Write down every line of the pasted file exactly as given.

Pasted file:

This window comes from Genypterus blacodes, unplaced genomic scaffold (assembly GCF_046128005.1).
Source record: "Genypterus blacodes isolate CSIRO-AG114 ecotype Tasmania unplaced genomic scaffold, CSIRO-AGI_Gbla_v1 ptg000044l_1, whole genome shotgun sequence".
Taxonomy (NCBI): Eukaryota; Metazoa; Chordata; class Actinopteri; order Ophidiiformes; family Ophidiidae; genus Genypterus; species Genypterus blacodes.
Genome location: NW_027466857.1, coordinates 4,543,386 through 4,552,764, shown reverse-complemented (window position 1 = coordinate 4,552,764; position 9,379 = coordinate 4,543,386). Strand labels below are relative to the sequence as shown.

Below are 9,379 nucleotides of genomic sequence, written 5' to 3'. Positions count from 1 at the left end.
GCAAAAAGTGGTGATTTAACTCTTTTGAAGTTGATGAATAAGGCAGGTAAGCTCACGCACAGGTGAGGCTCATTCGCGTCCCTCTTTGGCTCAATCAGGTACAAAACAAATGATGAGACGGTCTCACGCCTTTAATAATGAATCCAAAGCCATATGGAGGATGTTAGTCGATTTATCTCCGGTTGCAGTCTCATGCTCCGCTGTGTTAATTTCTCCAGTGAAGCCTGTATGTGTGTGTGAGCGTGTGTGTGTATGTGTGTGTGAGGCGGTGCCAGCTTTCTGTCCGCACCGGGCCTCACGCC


This window comes from Genypterus blacodes, unplaced genomic scaffold (assembly GCF_046128005.1).
Source record: "Genypterus blacodes isolate CSIRO-AG114 ecotype Tasmania unplaced genomic scaffold, CSIRO-AGI_Gbla_v1 ptg000044l_1, whole genome shotgun sequence".
Taxonomy (NCBI): Eukaryota; Metazoa; Chordata; class Actinopteri; order Ophidiiformes; family Ophidiidae; genus Genypterus; species Genypterus blacodes.
Genome location: NW_027466857.1, coordinates 4,543,386 through 4,552,764, shown reverse-complemented (window position 1 = coordinate 4,552,764; position 9,379 = coordinate 4,543,386). Strand labels below are relative to the sequence as shown.

Below are 9,379 nucleotides of genomic sequence, written 5' to 3'. Positions count from 1 at the left end.
GCAAAAAGTGGTGATTTAACTCTTTTGAAGTTGATGAATAAGGCAGGTAAGCTCACGCACAGGTGAGGCTCATTCGCGTCCCTCTTTGGCTCAATCAGGTACAAAACAAATGATGAGACGGTCTCACGCCTTTAATAATGAATCCAAAGCCATATGGAGGATGTTAGTCGATTTATCTCCGGTTGCAGTCTCATGCTCCGCTGTGTTAATTTCTCCAGTGAAGCCTGTATGTGTGTGTGAGCGTGTGTGTGTATGTGTGTGTGAGGCGGTGCCAGCTTTCTGTCCGCACCGGGCCTCACGCC